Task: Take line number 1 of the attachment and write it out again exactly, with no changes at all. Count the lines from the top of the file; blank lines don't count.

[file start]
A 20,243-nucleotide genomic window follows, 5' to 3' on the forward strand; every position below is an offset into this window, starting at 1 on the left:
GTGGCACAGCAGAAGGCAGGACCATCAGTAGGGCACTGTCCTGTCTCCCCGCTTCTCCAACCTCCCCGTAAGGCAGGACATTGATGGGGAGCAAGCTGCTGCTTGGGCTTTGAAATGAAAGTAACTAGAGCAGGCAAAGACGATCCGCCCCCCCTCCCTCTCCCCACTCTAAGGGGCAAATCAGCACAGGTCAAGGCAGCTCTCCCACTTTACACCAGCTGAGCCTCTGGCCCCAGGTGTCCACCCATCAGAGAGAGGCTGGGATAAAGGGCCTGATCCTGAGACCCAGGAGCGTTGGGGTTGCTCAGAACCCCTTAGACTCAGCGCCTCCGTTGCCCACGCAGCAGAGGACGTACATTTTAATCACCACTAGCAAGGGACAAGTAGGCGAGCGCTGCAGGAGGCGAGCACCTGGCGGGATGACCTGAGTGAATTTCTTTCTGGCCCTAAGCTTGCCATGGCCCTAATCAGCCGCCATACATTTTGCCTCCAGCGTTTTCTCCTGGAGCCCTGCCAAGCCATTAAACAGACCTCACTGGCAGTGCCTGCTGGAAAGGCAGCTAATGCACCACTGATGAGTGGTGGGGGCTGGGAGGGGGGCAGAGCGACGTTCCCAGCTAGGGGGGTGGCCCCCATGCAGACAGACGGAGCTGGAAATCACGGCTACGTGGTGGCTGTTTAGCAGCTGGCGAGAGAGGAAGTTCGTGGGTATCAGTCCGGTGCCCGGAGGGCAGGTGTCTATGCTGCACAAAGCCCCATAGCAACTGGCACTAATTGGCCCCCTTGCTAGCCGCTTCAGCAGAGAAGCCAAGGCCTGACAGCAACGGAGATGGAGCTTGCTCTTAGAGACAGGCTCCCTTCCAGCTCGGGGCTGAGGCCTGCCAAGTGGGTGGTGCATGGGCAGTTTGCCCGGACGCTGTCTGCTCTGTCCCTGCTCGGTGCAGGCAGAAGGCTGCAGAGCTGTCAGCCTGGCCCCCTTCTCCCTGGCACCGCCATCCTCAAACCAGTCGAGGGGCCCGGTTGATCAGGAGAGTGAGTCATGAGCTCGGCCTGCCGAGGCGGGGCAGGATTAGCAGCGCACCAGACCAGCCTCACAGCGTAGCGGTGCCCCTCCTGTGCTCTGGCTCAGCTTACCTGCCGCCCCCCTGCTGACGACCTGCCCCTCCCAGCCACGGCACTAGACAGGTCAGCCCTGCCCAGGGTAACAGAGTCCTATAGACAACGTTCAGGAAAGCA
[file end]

A 20,243-nucleotide genomic window follows, 5' to 3' on the forward strand; every position below is an offset into this window, starting at 1 on the left: